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    #1

    go moldy

    I post the paragraph on another forum, but got no response. Is it natural English? Please help me correct it. Thanks!


    For one thing, disposable chopsticks which are mostly made from bamboo in factories are hazardous to health. Bamboo chopsticks are very likely to go moldy, so that chopstick manufacturers use industrial sulfur dioxide (SO2), which is known to cause damage to the respiratory system, to fumigate and kill mold and hydrogen peroxide to bleach the sticks, so they look white, clean and more attractive. But few people know they are not as clean as they seem.

  1. emsr2d2's Avatar
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    #2

    Re: go moldy

    Quote Originally Posted by Ashiuhto View Post
    I posted the paragraph on another forum (no comma required here) but got no response. Is it natural English? Please help me correct it. Thanks!

    For one thing, disposable chopsticks, which are mostly made from bamboo in factories, are hazardous to health. Bamboo chopsticks are very likely to go moldy, so that chopstick manufacturers use industrial sulfur dioxide (SO2), which is known to cause damage to the respiratory system, to fumigate and kill mold, and hydrogen peroxide to bleach the sticks (no comma required here) so they look white, clean and more attractive. But Few people know they are not as clean as they seem.
    "Go mouldy" works fine in BrE. Note the different spelling of "mouldy" in BrE. There are some issues with the paragraph you posted though. See my corrections above.
    Remember - if you don't use correct capitalisation, punctuation and spacing, anything you write will be incorrect.

  2. MikeNewYork's Avatar
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    #3

    Re: go moldy

    In AmE,"get moldy" would be more common.

  3. Charlie Bernstein's Avatar
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    #4

    Re: go moldy

    Yup. And at least in American, it's fine to start a sentence with But, Or, or And.

    To explain the comma advice you got: I can only think of five correct uses of commas:

    - to separate lists or series of more than two items: dogs, rabbits, or worms / a pile of clothes, several boxes of broken toys, and a diary written by the missing prisoner (Some people don't put commas before and and or. That's fine, but be consistent.)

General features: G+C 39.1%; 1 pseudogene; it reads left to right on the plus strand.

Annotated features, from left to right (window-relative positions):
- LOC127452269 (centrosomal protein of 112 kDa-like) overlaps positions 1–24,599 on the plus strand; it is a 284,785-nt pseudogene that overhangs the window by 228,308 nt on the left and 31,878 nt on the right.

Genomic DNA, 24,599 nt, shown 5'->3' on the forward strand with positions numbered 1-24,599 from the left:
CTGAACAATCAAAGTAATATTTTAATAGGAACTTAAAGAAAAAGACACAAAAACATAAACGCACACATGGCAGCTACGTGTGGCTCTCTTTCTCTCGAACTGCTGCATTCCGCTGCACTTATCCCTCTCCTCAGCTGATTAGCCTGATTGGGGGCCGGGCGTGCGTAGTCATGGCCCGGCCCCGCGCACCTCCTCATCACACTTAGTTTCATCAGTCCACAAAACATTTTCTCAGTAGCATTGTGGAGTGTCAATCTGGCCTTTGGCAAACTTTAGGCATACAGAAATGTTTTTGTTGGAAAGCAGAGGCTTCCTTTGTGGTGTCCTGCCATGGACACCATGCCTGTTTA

- to separate independent clauses (that is, clauses that could stand alone as sentences: She could, and she did. (She could. She did.) He washed them, and he sold them. (He washed them. He sold them.) He was happy, but she wasn't. (He was happy. She wasn't.)

    - to separate dependent clauses (clauses that are not sentences and that do not change the meaning of the sentence): Hugo, the tallest one there, changed the light bulb. / I was not sure, nor will I ever be, that driving up the mountain was a good idea.

    - to add formal designations immediately after proper names: Martin Luther King, Jr. / Marcus Welby, M.D.

    - to separate elements of dates and places: I learned more in Alberta, Canada, than I wanted to. / On Monday, June 3, 2011, the balloon woke the entire village.



  4. emsr2d2's Avatar
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    #5

    Re: go moldy

    It's fine to start sentences with "But/And/Or" in BrE too. I just didn't like that particular usage.
    Remember - if you don't use correct capitalisation, punctuation and spacing, anything you write will be incorrect.

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    #6

    Re: go moldy

    Quote Originally Posted by Ashiuhto View Post
    But few people know they are not as clean as they seem.
    I don't know whether clean is the best adjective here- they are clean, but may have dangerous chemicals, which would make them hazardous rather than dirty to me.

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    #7

    Re: go moldy

    Quote Originally Posted by MikeNewYork View Post
    In AmE,"get moldy" would be more common.
    Go mouldy works in BrE.

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    #8

    Re: go moldy

    Quote Originally Posted by Charlie Bernstein View Post
    Yup. And at least in American, it's fine to start a sentence with But, Or, or And.
    There are some who object in many parts of the world, but people do start sentences with these everywhere. Avoiding it in formal writing is a good idea, but it's fine in other contexts.

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